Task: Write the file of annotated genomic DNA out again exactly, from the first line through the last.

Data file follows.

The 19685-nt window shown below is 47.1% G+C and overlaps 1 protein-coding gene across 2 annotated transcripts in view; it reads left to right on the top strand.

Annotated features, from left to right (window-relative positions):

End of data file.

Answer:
The 19685-nt window shown below is 47.1% G+C and overlaps 1 protein-coding gene across 2 annotated transcripts in view; it reads left to right on the top strand.

Annotated features, from left to right (window-relative positions):